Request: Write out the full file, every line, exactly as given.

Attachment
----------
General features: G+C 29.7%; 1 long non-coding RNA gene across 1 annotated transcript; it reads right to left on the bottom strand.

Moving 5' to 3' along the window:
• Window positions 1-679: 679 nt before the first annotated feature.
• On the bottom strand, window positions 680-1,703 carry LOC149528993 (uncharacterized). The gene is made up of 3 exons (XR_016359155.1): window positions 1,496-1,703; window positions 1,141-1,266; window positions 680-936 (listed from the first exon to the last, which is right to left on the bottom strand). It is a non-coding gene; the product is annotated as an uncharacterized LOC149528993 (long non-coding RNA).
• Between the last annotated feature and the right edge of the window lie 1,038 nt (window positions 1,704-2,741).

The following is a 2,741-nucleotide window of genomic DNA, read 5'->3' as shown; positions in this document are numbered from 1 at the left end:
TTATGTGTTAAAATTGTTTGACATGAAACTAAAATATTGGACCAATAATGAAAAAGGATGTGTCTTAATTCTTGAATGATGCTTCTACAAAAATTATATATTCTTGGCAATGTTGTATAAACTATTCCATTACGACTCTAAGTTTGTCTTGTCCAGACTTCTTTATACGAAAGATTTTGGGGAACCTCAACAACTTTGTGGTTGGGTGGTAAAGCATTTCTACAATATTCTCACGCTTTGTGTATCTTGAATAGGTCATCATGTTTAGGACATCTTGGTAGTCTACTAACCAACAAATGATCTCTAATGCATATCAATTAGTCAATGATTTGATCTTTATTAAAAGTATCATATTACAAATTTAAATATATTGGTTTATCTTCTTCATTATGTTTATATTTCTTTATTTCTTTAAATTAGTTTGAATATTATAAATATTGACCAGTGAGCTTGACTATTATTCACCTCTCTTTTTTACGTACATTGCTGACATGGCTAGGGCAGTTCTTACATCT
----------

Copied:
General features: G+C 29.7%; 1 long non-coding RNA gene across 1 annotated transcript; it reads right to left on the bottom strand.

Moving 5' to 3' along the window:
• Window positions 1-679: 679 nt before the first annotated feature.
• On the bottom strand, window positions 680-1,703 carry LOC149528993 (uncharacterized). The gene is made up of 3 exons (XR_016359155.1): window positions 1,496-1,703; window positions 1,141-1,266; window positions 680-936 (listed from the first exon to the last, which is right to left on the bottom strand). It is a non-coding gene; the product is annotated as an uncharacterized LOC149528993 (long non-coding RNA).
• Between the last annotated feature and the right edge of the window lie 1,038 nt (window positions 1,704-2,741).

The following is a 2,741-nucleotide window of genomic DNA, read 5'->3' as shown; positions in this document are numbered from 1 at the left end:
TTATGTGTTAAAATTGTTTGACATGAAACTAAAATATTGGACCAATAATGAAAAAGGATGTGTCTTAATTCTTGAATGATGCTTCTACAAAAATTATATATTCTTGGCAATGTTGTATAAACTATTCCATTACGACTCTAAGTTTGTCTTGTCCAGACTTCTTTATACGAAAGATTTTGGGGAACCTCAACAACTTTGTGGTTGGGTGGTAAAGCATTTCTACAATATTCTCACGCTTTGTGTATCTTGAATAGGTCATCATGTTTAGGACATCTTGGTAGTCTACTAACCAACAAATGATCTCTAATGCATATCAATTAGTCAATGATTTGATCTTTATTAAAAGTATCATATTACAAATTTAAATATATTGGTTTATCTTCTTCATTATGTTTATATTTCTTTATTTCTTTAAATTAGTTTGAATATTATAAATATTGACCAGTGAGCTTGACTATTATTCACCTCTCTTTTTTACGTACATTGCTGACATGGCTAGGGCAGTTCTTACATCT